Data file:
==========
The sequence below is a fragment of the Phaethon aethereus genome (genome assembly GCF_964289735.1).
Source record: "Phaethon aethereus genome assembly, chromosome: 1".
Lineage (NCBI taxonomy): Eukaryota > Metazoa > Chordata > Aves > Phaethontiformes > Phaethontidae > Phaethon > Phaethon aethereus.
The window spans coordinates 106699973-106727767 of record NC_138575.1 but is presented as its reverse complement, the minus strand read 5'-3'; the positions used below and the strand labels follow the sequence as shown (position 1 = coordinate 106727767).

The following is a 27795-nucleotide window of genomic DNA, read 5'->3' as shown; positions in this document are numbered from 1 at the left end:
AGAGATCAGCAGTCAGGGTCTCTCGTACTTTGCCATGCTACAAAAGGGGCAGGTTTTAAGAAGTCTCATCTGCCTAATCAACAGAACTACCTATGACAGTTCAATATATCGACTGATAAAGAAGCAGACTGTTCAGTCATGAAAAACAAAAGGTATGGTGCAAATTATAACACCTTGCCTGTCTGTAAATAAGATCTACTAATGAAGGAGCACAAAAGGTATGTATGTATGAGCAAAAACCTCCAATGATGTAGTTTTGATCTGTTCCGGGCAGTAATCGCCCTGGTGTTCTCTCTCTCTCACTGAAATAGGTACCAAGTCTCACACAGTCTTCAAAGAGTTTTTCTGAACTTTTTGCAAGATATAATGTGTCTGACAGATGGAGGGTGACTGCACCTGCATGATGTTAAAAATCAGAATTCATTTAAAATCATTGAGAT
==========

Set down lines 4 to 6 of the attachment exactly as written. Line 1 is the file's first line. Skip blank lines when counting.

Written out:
The window spans coordinates 106699973-106727767 of record NC_138575.1 but is presented as its reverse complement, the minus strand read 5'-3'; the positions used below and the strand labels follow the sequence as shown (position 1 = coordinate 106727767).

The following is a 27795-nucleotide window of genomic DNA, read 5'->3' as shown; positions in this document are numbered from 1 at the left end:
AGAGATCAGCAGTCAGGGTCTCTCGTACTTTGCCATGCTACAAAAGGGGCAGGTTTTAAGAAGTCTCATCTGCCTAATCAACAGAACTACCTATGACAGTTCAATATATCGACTGATAAAGAAGCAGACTGTTCAGTCATGAAAAACAAAAGGTATGGTGCAAATTATAACACCTTGCCTGTCTGTAAATAAGATCTACTAATGAAGGAGCACAAAAGGTATGTATGTATGAGCAAAAACCTCCAATGATGTAGTTTTGATCTGTTCCGGGCAGTAATCGCCCTGGTGTTCTCTCTCTCTCACTGAAATAGGTACCAAGTCTCACACAGTCTTCAAAGAGTTTTTCTGAACTTTTTGCAAGATATAATGTGTCTGACAGATGGAGGGTGACTGCACCTGCATGATGTTAAAAATCAGAATTCATTTAAAATCATTGAGAT